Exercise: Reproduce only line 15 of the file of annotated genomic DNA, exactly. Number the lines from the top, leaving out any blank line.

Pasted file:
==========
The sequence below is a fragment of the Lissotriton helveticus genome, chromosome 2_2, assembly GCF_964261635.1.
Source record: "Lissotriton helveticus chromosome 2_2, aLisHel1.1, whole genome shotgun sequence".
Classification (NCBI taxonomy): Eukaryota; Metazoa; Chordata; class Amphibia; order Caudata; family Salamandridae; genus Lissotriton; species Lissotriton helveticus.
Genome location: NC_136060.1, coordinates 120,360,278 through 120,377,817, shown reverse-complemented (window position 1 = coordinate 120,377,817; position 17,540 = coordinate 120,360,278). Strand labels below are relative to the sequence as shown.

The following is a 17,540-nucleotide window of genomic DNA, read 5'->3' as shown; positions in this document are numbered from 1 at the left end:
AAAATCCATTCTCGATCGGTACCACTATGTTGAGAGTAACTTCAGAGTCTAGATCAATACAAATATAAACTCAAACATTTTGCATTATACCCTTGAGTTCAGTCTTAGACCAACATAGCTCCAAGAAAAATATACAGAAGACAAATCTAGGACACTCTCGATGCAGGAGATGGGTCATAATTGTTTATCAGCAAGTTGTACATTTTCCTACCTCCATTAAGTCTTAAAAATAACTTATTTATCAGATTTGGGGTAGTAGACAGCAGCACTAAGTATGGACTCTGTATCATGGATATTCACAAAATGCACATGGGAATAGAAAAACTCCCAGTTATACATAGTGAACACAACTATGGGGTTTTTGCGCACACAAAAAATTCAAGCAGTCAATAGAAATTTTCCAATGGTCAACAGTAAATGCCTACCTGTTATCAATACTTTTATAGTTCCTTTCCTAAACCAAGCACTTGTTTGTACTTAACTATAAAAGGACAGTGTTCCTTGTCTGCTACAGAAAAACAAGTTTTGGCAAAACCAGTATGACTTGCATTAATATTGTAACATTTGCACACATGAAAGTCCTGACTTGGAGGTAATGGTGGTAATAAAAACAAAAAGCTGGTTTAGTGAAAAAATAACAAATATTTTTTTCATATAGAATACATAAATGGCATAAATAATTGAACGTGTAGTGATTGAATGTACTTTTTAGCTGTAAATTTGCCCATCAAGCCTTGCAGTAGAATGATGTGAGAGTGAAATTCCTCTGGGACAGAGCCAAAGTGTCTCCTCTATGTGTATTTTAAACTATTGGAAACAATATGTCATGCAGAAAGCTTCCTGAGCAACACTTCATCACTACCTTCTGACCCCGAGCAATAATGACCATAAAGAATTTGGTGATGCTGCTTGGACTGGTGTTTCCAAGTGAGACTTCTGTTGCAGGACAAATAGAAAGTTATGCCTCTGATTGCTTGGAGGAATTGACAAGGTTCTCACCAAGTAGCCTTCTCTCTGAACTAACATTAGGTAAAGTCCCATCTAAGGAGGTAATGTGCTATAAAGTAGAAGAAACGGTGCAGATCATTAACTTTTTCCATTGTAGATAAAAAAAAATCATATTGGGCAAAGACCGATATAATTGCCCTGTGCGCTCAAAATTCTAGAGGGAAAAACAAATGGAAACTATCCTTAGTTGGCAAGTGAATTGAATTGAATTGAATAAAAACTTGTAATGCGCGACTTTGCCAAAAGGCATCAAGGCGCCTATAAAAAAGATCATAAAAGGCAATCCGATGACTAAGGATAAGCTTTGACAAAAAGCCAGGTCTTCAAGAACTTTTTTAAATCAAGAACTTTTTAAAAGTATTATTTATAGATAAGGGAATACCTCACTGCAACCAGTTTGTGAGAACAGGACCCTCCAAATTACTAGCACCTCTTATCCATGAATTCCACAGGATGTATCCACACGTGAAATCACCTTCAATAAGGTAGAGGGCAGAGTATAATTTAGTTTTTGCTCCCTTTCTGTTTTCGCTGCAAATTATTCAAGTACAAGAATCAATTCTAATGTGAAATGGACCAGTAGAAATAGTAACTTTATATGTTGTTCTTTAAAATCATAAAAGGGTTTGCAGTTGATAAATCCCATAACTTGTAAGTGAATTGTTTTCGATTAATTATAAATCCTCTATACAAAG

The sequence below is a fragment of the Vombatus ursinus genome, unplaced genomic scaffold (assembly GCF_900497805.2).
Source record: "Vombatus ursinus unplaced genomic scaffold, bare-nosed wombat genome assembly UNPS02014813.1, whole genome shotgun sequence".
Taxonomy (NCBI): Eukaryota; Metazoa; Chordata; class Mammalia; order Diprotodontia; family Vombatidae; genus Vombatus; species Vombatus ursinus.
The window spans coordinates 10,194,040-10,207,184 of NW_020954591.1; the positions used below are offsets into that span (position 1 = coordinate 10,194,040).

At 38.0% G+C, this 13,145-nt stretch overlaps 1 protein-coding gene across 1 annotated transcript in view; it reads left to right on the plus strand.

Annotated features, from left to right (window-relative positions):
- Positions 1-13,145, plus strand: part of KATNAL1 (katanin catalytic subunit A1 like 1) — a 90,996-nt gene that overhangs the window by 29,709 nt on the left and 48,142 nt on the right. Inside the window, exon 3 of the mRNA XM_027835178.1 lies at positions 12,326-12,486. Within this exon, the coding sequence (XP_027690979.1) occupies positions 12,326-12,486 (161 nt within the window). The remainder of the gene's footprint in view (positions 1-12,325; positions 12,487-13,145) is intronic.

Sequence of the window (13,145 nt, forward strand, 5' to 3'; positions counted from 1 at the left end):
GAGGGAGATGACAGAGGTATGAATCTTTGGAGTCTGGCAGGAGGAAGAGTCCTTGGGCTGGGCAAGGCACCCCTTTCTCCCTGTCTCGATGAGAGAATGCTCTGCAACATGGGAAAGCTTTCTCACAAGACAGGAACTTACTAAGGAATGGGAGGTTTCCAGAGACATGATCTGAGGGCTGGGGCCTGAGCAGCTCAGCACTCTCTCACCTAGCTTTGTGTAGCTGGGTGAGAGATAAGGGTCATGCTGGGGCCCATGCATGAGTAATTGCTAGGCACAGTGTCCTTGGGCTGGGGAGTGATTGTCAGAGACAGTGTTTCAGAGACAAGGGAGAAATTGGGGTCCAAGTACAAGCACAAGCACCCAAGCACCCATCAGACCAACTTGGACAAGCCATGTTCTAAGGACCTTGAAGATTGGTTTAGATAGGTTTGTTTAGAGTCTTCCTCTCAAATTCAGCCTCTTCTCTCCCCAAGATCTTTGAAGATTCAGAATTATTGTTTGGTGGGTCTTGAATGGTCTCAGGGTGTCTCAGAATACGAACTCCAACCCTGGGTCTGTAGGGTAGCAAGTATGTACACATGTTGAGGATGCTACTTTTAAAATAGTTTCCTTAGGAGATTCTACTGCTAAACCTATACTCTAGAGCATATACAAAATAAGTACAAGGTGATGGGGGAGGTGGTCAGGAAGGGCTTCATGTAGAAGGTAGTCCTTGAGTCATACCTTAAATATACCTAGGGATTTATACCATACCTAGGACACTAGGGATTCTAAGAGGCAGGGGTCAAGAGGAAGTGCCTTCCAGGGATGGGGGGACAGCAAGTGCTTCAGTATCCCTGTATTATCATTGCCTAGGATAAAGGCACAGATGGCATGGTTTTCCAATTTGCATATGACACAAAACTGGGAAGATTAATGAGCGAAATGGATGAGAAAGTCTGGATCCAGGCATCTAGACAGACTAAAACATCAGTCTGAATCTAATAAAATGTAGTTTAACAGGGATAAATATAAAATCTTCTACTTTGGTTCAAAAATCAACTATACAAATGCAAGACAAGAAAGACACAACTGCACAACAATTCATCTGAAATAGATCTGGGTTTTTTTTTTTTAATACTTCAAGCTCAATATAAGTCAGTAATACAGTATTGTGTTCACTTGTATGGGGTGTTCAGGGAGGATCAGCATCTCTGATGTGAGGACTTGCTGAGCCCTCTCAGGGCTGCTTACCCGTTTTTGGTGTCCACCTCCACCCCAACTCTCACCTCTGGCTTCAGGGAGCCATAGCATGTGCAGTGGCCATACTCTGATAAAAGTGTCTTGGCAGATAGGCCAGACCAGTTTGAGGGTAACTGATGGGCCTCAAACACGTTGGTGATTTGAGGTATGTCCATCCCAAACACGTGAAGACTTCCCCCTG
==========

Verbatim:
GAGGGAGATGACAGAGGTATGAATCTTTGGAGTCTGGCAGGAGGAAGAGTCCTTGGGCTGGGCAAGGCACCCCTTTCTCCCTGTCTCGATGAGAGAATGCTCTGCAACATGGGAAAGCTTTCTCACAAGACAGGAACTTACTAAGGAATGGGAGGTTTCCAGAGACATGATCTGAGGGCTGGGGCCTGAGCAGCTCAGCACTCTCTCACCTAGCTTTGTGTAGCTGGGTGAGAGATAAGGGTCATGCTGGGGCCCATGCATGAGTAATTGCTAGGCACAGTGTCCTTGGGCTGGGGAGTGATTGTCAGAGACAGTGTTTCAGAGACAAGGGAGAAATTGGGGTCCAAGTACAAGCACAAGCACCCAAGCACCCATCAGACCAACTTGGACAAGCCATGTTCTAAGGACCTTGAAGATTGGTTTAGATAGGTTTGTTTAGAGTCTTCCTCTCAAATTCAGCCTCTTCTCTCCCCAAGATCTTTGAAGATTCAGAATTATTGTTTGGTGGGTCTTGAATGGTCTCAGGGTGTCTCAGAATACGAACTCCAACCCTGGGTCTGTAGGGTAGCAAGTATGTACACATGTTGAGGATGCTACTTTTAAAATAGTTTCCTTAGGAGATTCTACTGCTAAACCTATACTCTAGAGCATATACAAAATAAGTACAAGGTGATGGGGGAGGTGGTCAGGAAGGGCTTCATGTAGAAGGTAGTCCTTGAGTCATACCTTAAATATACCTAGGGATTTATACCATACCTAGGACACTAGGGATTCTAAGAGGCAGGGGTCAAGAGGAAGTGCCTTCCAGGGATGGGGGGACAGCAAGTGCTTCAGTATCCCTGTATTATCATTGCCTAGGATAAAGGCACAGATGGCATGGTTTTCCAATTTGCATATGACACAAAACTGGGAAGATTAATGAGCGAAATGGATGAGAAAGTCTGGATCCAGGCATCTAGACAGACTAAAACATCAGTCTGAATCTAATAAAATGTAGTTTAACAGGGATAAATATAAAATCTTCTACTTTGGTTCAAAAATCAACTATACAAATGCAAGACAAGAAAGACACAACTGCACAACAATTCATCTGAAATAGATCTGGGTTTTTTTTTTTTAATACTTCAAGCTCAATATAAGTCAGTAATACAGTATTGTGTTCACTTGTATGGGGTGTTCAGGGAGGATCAGCATCTCTGATGTGAGGACTTGCTGAGCCCTCTCAGGGCTGCTTACCCGTTTTTGGTGTCCACCTCCACCCCAACTCTCACCTCTGGCTTCAGGGAGCCATAGCATGTGCAGTGGCCATACTCTGATAAAAGTGTCTTGGCAGATAGGCCAGACCAGTTTGAGGGTAACTGATGGGCCTCAAACACGTTGGTGATTTGAGGTATGTCCATCCCAAACACGTGAAGACTTCCCCCTG